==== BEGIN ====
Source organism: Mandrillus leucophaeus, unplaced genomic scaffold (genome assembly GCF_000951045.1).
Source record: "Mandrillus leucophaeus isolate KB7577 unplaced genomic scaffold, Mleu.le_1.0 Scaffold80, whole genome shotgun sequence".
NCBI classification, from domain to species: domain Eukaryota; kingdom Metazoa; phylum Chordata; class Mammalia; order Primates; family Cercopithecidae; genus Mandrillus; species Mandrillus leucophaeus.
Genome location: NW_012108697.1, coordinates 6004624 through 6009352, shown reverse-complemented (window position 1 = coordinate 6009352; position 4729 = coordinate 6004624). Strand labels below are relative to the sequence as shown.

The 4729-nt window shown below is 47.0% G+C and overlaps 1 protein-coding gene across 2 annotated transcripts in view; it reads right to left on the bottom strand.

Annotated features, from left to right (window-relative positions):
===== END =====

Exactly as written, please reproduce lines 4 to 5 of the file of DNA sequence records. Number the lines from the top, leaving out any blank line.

Genome location: NW_012108697.1, coordinates 6004624 through 6009352, shown reverse-complemented (window position 1 = coordinate 6009352; position 4729 = coordinate 6004624). Strand labels below are relative to the sequence as shown.

The 4729-nt window shown below is 47.0% G+C and overlaps 1 protein-coding gene across 2 annotated transcripts in view; it reads right to left on the bottom strand.